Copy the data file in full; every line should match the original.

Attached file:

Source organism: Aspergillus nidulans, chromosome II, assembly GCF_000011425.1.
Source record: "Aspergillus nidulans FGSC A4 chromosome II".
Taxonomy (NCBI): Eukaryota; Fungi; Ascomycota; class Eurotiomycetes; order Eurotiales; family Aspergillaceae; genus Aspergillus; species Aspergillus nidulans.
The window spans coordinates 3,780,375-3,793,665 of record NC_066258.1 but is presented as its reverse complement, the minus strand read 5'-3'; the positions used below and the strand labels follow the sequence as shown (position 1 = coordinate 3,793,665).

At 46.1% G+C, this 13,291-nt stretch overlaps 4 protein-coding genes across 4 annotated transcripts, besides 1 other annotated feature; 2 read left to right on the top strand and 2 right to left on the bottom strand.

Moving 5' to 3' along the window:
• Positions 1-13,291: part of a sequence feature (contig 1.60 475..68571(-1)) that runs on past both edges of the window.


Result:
Source organism: Aspergillus nidulans, chromosome II, assembly GCF_000011425.1.
Source record: "Aspergillus nidulans FGSC A4 chromosome II".
Taxonomy (NCBI): Eukaryota; Fungi; Ascomycota; class Eurotiomycetes; order Eurotiales; family Aspergillaceae; genus Aspergillus; species Aspergillus nidulans.
The window spans coordinates 3,780,375-3,793,665 of record NC_066258.1 but is presented as its reverse complement, the minus strand read 5'-3'; the positions used below and the strand labels follow the sequence as shown (position 1 = coordinate 3,793,665).

At 46.1% G+C, this 13,291-nt stretch overlaps 4 protein-coding genes across 4 annotated transcripts, besides 1 other annotated feature; 2 read left to right on the top strand and 2 right to left on the bottom strand.

Moving 5' to 3' along the window:
• Positions 1-13,291: part of a sequence feature (contig 1.60 475..68571(-1)) that runs on past both edges of the window.